The race in the American League West is closer than nip-and-tuck. It's so tight there are days a team can jump from fourth place to first.
It happened Tuesday night. While the teams ahead of them were getting knocked off, the Kansas City Royals jumped over three clubs to take the top spot.
Left-hander Bud Black, in his second fine outing since coming out of the bullpen, pitched the Royals to a 3-1 victory at Toronto. Rookie third baseman Bill Pecota went 4 for 4, including a home run.
Black, returning to the starting rotation after spending a season in the bullpen, gave up five hits and struck out six in eight innings. Dan Quisenberry pitched a scoreless ninth to get his third save.
The Royals are only percentage points in front, but things are definitely looking up for the 1985 world champions. First and foremost, their best pitcher, Bret Saberhagen, is back in his best form.
Then, too, George Brett, out since May 20 with a separated cartilage in his right rib cage, is about ready to play again.
Another factor is the return to form of Black. Black, a 17-game winner in 1984, was 5-10 last season with nine saves.
"I had all my pitches working," Black said. "When you get three runs early you want to make them hold up, and I did tonight. I still feel strong.
"In the fourth, I was overthrowing a bit but I re-grouped myself. I get a lot of satisfaction out of starting. The game is in my hands that particular day. You come to the park knowing the game is in your hands. I like the responsibility."
Last week, in his first start in more than a year, Black pitched six strong innings in a 6-3 win, also over Toronto.
Pecota, who will go back to the bench when Brett is ready, hit his second home run in the second inning to make the lead 3-0.
Oakland 10, Milwaukee 8--The Brewers, slowly sinking in the East, have lost seven in a row and are barely hanging on to first place.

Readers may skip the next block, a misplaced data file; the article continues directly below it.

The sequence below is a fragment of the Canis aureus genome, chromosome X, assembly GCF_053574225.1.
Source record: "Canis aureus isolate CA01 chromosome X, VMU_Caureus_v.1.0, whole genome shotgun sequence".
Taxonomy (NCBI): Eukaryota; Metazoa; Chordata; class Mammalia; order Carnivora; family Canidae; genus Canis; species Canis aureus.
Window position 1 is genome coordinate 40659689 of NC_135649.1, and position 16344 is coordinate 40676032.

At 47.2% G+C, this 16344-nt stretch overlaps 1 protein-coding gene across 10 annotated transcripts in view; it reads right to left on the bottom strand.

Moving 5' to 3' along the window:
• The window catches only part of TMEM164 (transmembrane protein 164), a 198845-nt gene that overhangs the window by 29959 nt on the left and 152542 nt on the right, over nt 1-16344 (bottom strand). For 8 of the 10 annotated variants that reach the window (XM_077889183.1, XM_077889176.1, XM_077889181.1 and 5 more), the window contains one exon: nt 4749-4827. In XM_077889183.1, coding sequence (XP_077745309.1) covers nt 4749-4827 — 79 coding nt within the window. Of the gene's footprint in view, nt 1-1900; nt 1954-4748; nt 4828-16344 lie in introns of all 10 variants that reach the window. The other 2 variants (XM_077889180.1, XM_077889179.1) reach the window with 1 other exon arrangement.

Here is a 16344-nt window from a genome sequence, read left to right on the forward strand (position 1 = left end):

Rookie Terry Steinbach drove in four runs with a triple, double and single at Milwaukee, and Mike Davis hit a two-run home run to climax the Athletics' five-run sixth inning that broke the game open.
After opening the season by winning their first 13 games, the Brewers lead the second-place New York Yankees by just 11 percentage points.
Former Dodger Dave Stewart (4-3) went 5 innings, giving up nine hits, including home runs by Dale Sveum and Robin Yount.
Texas 6, Cleveland 1--Some of the younger Rangers were toddlers about the time the two pitchers that faced them in the last two games at Cleveland were beginning brilliant careers.
They clobbered Phil Niekro, 48, Monday night and turned on Steve Carlton, a mere 42, in this game.
Although Carlton, in his first start for the Indians after some solid relief pitching, struck out 10 in seven innings, he was also charged with five runs. He left two men on base in the eighth and they scored when Larry Parrish greeted Rich Yett with a three-run home run.
Charlie Hough, a comparative youngster at 39, beat the Indians for the 10th time in a row. The knuckleball pitcher held the Indians to four hits in 7 innings and struck out six.
The Indians haven't beaten him since April 23, 1984.
Carlton has struck out 10 or more 84 times in his career.
"I thought Steve pitched well," Manager Pat Corrales of the Indians said. "His stuff was quality stuff. He just ran into a hot pitcher."
Texas Manager Bobby Valentine was also impressed with Carlton. "He was the Carlton of old," he said. "He had great stuff."
New York 5, Chicago 4--Mike Pagliarulo's second home run of the game tied the score in the 10th inning at New York, and Willie Randolph singled in the winning run with two out in the 13th to give the Yankees their sixth win in a row.
Greg Walker's sacrifice fly in the 10th scored Gary Redus from third. Redus reached third on an error by Randolph. Pagliarulo opened the bottom of the inning with a 425-foot blast.
Pagliarulo's homer in the fifth gave the Yankees a 3-1 lead, but Redus, who had four hits, hit a two-run home run off Dave Righetti in the eighth to tie it.
Boston 3, Seattle 2--The Mariners are no longer the patsies from the West. Even when they lose, it is a tough battle.
Joe Sambito worked out of a jam in the seventh, and Wes Gardner worked out of difficulties in the eighth and ninth.
In the ninth, with a Mariner on first and two out, Harold Reynolds hit a short fly to left. Shortstop Ed Romero charged into left fielder Mike Greenwell, and the ball dropped for a hit. Greenwell recovered quickly, retrieved the ball and threw out Mike Kingery trying to score from first, ending the game.
Jeff Sellers, chased in the seventh, became the winner.
Baltimore 10, Minnesota 7--The home run is once again a big weapon for the Orioles. They appeared on their way to a seventh consecutive home-field loss, trailing, 7-3, when they came to bat in the bottom of the eighth.
But Fred Lynn hit a grand slam off reliever Jeff Reardon to tie the score. With Reardon still out there, pinch-hitter Larry Sheets hit a three-run homer with one out in the ninth.
Ken Dixon, who appeared to be just getting in some work in a lost cause, pitched 3 scoreless innings to gain the victory.
Dave Van Gorder and Ray Knight also homered for the Orioles.